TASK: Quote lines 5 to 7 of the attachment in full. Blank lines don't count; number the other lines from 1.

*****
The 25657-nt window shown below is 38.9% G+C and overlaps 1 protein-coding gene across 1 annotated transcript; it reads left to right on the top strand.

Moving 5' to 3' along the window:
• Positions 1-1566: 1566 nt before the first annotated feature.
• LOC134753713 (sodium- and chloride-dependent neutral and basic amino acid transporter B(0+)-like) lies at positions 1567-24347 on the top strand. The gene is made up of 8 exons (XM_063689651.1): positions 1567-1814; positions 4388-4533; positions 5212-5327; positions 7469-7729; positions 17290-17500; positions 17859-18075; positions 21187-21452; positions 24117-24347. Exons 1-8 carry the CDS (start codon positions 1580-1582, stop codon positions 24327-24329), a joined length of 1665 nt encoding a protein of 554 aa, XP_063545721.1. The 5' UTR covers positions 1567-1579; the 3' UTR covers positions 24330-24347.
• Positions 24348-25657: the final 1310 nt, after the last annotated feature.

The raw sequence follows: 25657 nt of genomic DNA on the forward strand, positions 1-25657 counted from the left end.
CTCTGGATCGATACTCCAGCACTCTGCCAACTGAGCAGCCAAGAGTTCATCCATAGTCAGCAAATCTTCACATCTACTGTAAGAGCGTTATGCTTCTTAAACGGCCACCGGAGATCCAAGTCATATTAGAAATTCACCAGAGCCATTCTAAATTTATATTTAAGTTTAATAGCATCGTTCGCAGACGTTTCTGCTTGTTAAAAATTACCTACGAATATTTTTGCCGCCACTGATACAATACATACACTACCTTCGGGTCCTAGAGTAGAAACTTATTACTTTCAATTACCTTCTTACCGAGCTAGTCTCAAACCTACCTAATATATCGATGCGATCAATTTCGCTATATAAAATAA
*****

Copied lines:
• Positions 24348-25657: the final 1310 nt, after the last annotated feature.

The raw sequence follows: 25657 nt of genomic DNA on the forward strand, positions 1-25657 counted from the left end.
CTCTGGATCGATACTCCAGCACTCTGCCAACTGAGCAGCCAAGAGTTCATCCATAGTCAGCAAATCTTCACATCTACTGTAAGAGCGTTATGCTTCTTAAACGGCCACCGGAGATCCAAGTCATATTAGAAATTCACCAGAGCCATTCTAAATTTATATTTAAGTTTAATAGCATCGTTCGCAGACGTTTCTGCTTGTTAAAAATTACCTACGAATATTTTTGCCGCCACTGATACAATACATACACTACCTTCGGGTCCTAGAGTAGAAACTTATTACTTTCAATTACCTTCTTACCGAGCTAGTCTCAAACCTACCTAATATATCGATGCGATCAATTTCGCTATATAAAATAA